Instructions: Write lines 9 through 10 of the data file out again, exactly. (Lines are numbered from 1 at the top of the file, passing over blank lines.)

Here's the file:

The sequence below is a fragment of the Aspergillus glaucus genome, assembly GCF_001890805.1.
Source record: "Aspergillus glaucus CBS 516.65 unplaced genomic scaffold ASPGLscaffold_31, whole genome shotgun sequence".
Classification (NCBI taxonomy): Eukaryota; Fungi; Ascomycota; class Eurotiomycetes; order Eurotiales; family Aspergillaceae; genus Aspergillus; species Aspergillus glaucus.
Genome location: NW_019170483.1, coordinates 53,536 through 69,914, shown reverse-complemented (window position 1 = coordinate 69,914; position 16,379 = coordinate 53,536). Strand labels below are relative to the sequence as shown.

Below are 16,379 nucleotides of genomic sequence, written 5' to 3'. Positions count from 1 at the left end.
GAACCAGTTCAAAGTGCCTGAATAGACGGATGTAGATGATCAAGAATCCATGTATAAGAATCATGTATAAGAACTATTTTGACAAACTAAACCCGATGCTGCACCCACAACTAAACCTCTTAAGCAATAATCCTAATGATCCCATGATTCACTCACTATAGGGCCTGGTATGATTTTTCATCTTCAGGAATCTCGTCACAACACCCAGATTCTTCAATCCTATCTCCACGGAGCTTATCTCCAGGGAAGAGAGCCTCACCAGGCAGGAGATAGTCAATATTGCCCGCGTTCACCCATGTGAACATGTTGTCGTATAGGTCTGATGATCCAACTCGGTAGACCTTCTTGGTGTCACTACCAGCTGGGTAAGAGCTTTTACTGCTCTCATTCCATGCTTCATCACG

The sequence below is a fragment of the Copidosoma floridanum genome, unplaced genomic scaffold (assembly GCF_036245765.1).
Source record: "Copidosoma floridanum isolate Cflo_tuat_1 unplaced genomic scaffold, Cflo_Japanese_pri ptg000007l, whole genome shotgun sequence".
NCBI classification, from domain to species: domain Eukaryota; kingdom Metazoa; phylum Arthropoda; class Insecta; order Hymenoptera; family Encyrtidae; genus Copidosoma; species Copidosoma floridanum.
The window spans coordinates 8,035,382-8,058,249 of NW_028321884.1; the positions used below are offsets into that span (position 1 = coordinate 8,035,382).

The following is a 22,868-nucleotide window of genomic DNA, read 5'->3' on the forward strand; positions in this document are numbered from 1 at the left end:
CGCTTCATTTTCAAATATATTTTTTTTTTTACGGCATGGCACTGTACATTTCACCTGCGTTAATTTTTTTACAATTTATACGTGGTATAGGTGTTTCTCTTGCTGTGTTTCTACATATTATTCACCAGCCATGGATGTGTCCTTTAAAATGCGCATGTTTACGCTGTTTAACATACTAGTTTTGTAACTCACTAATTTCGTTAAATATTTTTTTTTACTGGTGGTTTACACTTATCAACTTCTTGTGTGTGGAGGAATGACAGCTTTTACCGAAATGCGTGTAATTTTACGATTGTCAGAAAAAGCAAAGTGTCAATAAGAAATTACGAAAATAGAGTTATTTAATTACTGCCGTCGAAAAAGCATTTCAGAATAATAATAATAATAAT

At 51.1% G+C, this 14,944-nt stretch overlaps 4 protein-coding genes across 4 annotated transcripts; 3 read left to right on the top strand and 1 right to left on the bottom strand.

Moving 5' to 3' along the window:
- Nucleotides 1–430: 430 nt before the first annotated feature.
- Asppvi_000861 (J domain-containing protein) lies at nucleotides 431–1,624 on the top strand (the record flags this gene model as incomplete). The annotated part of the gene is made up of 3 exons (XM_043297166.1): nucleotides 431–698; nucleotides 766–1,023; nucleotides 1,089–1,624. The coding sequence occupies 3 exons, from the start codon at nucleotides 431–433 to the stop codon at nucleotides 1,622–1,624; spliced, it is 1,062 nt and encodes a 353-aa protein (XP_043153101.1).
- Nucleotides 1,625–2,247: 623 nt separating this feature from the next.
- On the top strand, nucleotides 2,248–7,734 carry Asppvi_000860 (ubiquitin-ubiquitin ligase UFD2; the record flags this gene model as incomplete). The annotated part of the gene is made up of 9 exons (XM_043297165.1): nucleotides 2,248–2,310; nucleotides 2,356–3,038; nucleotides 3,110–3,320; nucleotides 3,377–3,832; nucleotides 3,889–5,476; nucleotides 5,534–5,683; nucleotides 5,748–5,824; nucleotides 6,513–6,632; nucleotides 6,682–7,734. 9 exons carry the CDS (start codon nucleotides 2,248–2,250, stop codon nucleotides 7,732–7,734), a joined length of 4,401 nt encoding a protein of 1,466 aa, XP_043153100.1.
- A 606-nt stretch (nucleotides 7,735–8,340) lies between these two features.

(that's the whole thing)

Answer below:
NCBI classification, from domain to species: domain Eukaryota; kingdom Metazoa; phylum Arthropoda; class Insecta; order Hymenoptera; family Encyrtidae; genus Copidosoma; species Copidosoma floridanum.
The window spans coordinates 8,035,382-8,058,249 of NW_028321884.1; the positions used below are offsets into that span (position 1 = coordinate 8,035,382).